3 years ago

Optimizing the path of seedling low-density transplanting by using greedy genetic algorithm

Automated transplanters perform repetitive low-density transplanting and replugging of seedlings in greenhouses to resolve the labor shortage problem and consistently produce seedlings. The work efficiency of transplanters can be improved by optimizing the transplanting paths of end effectors. In this study, a greedy genetic algorithm (GGA) was developed for path optimization. GGA combines the characteristics of a greedy algorithm (GRA) and a genetic algorithm (GA). The performances of GGA, GRA, GA, and the common sequence method (CSM) in the path planning for seedling low-density transplanting were compared in terms of their optimization effects and computation time. Average transplanting paths were analyzed for sparse (32 and 50 holes) and dense (72 and 128 holes) seedling trays with 5%–20% randomly located vacant holes. Compared with the average optimization ratio of CSM, those of GA, GGA, and GRA were 10%, 8.7%, and 5.1%, respectively, for sparse trays, whereas 13.9%, 13.4%, and 11.8%, respectively, for dense trays. The standard deviations of GGA and GA overlapped in different vacant holes for the dense trays. The performance ranking of the suitable methods with short average paths was in the order of GA, GGA, and GRA. The superiority of GA over GGA gradually decreased with the increasing number of vacant and tray holes. The computation of path planning must satisfy the real-time operating requirement of transplanters. GA, GGA, and GRA consumed 9.61, 2.82, and 0.02s, respectively, for the path planning for the dense trays. Compared with GA and GRA, GGA performed effectively in the path planning of seedling low-density transplanting due to its comprehensive performance derived from its path optimization ratio and low computation time cost. This combined optimization algorithm could have similar agricultural applications.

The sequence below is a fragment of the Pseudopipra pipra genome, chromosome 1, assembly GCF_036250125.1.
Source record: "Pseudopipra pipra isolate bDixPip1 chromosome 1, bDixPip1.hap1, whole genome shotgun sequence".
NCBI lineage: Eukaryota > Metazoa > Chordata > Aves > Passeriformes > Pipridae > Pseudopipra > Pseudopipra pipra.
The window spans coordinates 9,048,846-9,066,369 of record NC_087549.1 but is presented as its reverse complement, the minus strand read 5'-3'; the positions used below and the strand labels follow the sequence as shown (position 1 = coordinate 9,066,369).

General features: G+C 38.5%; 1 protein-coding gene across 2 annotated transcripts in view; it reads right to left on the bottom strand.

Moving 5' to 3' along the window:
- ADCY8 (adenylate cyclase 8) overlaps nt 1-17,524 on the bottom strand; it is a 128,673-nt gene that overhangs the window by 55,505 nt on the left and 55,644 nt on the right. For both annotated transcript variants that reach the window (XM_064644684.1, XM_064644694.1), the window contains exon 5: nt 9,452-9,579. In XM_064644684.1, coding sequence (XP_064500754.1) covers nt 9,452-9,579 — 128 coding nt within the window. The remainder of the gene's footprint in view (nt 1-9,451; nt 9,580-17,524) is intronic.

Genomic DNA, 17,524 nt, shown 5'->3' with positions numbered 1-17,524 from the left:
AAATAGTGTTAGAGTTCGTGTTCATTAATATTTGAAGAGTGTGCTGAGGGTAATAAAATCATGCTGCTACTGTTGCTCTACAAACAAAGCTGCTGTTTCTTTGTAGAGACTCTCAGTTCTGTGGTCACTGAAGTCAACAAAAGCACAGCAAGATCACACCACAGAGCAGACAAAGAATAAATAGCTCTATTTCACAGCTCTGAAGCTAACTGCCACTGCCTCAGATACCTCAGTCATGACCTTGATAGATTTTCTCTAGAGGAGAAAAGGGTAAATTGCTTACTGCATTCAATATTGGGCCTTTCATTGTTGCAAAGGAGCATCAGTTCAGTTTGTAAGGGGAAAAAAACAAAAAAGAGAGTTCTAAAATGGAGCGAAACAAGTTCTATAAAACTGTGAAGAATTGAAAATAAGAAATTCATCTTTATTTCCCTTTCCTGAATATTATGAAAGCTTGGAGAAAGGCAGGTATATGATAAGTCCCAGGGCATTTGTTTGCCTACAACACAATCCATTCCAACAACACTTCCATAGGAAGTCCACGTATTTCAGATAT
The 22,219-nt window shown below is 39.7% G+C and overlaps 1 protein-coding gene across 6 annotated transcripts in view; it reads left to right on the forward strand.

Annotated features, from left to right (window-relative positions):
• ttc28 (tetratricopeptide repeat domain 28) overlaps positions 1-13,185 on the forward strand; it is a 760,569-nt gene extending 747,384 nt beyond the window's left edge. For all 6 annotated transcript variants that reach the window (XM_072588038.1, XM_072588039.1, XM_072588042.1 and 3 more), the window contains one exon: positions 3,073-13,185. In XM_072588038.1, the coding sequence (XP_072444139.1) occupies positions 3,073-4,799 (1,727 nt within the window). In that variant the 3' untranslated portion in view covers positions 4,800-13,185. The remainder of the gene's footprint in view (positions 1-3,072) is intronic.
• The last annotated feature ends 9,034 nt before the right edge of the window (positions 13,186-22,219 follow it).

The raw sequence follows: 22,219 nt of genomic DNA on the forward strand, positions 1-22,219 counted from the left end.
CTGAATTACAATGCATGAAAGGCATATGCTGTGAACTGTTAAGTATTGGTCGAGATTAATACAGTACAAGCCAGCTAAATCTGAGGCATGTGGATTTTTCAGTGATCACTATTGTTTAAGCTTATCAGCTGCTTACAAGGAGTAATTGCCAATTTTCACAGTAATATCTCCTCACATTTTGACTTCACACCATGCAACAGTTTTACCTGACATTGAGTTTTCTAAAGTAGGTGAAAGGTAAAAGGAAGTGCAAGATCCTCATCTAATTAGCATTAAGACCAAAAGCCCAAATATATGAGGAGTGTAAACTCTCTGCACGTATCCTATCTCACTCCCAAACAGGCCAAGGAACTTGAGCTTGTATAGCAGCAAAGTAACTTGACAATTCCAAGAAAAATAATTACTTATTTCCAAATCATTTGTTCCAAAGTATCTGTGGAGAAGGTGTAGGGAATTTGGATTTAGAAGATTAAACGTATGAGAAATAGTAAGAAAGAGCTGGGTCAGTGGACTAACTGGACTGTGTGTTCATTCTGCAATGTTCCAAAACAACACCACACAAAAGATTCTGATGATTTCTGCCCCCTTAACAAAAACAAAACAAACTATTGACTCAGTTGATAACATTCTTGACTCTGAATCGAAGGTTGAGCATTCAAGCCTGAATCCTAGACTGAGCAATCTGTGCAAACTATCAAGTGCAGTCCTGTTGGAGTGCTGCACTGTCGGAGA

Publisher URL: www.sciencedirect.com/science

DOI: S0168169917302338

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